NEW YORK (Reuters Health) – A microfluidic device delivered oxygen to blood intravenously, in real time, in experiments in human donor blood and in rats, cvs omeprazole 42 researchers say.
“This work is a… proof of concept that a microfluidic device can be used to create gas bubbles for intravenous (IV) gas delivery on demand,” Dr. John Kheir of Boston Children’s Hospital told Reuters Health by email.
However, he added, “Scale up, and the control and reliability of the devices are all major challenges” to bringing the device to the clinic.”
“COVID-19 and many other forms of critical illness can damage the lungs and compromise systemic oxygen delivery. Cells that are very active cannot tolerate deficiencies in energy production that result from oxygen deprivation. Hypoxemia that lasts even a few minutes can turn a healthy person into a neurologically devastated patient for life, and when refractory it is often lethal,” Dr. Kheir and colleagues write in Proceedings of the National Academy of Sciences.
Severe hypoxia refractory to standard care, they add, “requires skilled caregivers and use of specialized equipment (e.g., extracorporeal membrane oxygenation).”
The team’s microfluidic device could potentially support patients by delivering oxygen gas directly into the bloodstream on demand, using a process called sequential shear-induced bubble breakup.
By infusing oxygen gas into a liquid solution and passing the solution through a series of increasingly narrow nozzles to form micron-sized and nanometer-sized bubbles of oxygen via velocity-induced shear, the team is able to create oxygen bubbles that are smaller than a single red blood cell.
The bubbles are coated with a lipid membrane similar to other cell membranes, which prevents them from merging with other bubbles to create larger ones; provides a path for oxygen to diffuse out and into the blood; and minimizes the likelihood of material-related toxicities.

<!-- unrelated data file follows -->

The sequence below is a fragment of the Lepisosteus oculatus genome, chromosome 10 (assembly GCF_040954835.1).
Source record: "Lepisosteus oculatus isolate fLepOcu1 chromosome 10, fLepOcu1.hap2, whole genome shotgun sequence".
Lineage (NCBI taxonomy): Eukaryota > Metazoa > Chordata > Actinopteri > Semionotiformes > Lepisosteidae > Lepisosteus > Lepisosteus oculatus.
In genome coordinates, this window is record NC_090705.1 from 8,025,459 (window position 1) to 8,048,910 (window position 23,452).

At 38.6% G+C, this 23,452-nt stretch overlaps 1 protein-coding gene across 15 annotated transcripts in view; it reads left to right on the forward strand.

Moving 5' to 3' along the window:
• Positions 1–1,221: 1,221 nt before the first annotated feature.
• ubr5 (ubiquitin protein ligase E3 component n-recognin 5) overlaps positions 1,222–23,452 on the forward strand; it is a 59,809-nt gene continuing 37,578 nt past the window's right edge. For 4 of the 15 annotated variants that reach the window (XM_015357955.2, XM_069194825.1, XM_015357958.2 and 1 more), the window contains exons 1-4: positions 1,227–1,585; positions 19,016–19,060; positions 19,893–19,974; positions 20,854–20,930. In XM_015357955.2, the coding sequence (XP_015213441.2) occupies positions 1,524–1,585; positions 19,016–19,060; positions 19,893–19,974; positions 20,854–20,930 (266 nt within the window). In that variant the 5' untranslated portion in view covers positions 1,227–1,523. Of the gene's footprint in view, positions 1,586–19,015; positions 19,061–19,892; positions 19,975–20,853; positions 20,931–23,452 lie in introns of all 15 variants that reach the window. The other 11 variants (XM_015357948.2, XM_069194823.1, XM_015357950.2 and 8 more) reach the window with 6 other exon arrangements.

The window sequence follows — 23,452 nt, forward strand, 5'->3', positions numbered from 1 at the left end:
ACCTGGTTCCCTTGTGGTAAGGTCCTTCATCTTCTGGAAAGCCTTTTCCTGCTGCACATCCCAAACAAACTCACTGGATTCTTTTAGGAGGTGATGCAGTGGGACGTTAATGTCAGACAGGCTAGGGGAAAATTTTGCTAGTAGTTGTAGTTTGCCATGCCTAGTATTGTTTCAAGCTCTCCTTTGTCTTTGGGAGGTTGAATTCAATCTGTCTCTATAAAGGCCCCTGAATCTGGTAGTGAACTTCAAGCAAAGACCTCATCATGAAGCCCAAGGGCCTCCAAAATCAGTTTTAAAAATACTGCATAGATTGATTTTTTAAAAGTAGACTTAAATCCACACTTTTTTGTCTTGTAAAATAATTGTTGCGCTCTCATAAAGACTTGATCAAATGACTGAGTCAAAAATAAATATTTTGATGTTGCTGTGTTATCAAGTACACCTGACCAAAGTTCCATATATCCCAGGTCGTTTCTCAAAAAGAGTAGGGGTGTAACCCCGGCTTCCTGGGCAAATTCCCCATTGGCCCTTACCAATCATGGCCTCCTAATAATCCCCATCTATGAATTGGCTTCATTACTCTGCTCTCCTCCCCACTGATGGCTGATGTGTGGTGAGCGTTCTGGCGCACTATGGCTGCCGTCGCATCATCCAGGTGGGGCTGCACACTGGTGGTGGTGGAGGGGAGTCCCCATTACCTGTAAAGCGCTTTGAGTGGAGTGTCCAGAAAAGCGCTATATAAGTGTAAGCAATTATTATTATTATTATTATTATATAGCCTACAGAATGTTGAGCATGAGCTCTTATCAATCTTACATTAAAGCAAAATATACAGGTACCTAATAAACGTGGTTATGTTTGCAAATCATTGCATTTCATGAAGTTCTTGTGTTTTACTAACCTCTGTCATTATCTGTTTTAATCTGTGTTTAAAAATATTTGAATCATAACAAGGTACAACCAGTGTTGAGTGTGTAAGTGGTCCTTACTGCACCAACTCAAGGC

The device also allows the user to control the dosage of oxygen delivered.
Experiments on donor human blood showed that IV oxygenation could raise blood oxygen saturation from 15% to more than 95% within seconds to minutes, and experiments on rats showed oxygen levels rising by around 20%-50% above baseline levels after intravenous oxygenation.
Dr. Kheir added, “We are primarily focusing on ways to administer oxygen to the bloodstream through a syringe at this time. This work – generating oxygen on demand – has many scale up and other issues that will need to be navigated prior to clinical use.”
Dr. Thomas Kilkenny, Associate Director of Pulmonary Critical Care at Staten Island University Hospital and Associate Professor at the Zucker School Medicine at Hofstra Northwell in New York commented on the study by email.
“The technique of encapsulating usable oxygen into microscopic lipid O2 microparticle ‘packets’ that can then be infused into a patient is a unique method” to increase oxygen delivery to failing organs, he said.
“The technique is still at the bench research level and much further testing needs to be accomplished in animals and then in humans,” he said. “Many other items need to be worked on, such as safety in humans, dosing, storage and, ultimately, delivery of the treatment at the bedside.”
“This type of treatment is years from the patient’s bedside,” he said. “However, if all works out as planned it would revolutionize the care of critically ill patients. The ability to provide increased oxygen delivery to a patient’s organs through an artificial and apparently endless means would be a game-changer in the intensive care unit.”
SOURCE: https://bit.ly/3jc3RJn Proceedings of the National Academy of Sciences, online March 21, 2022.
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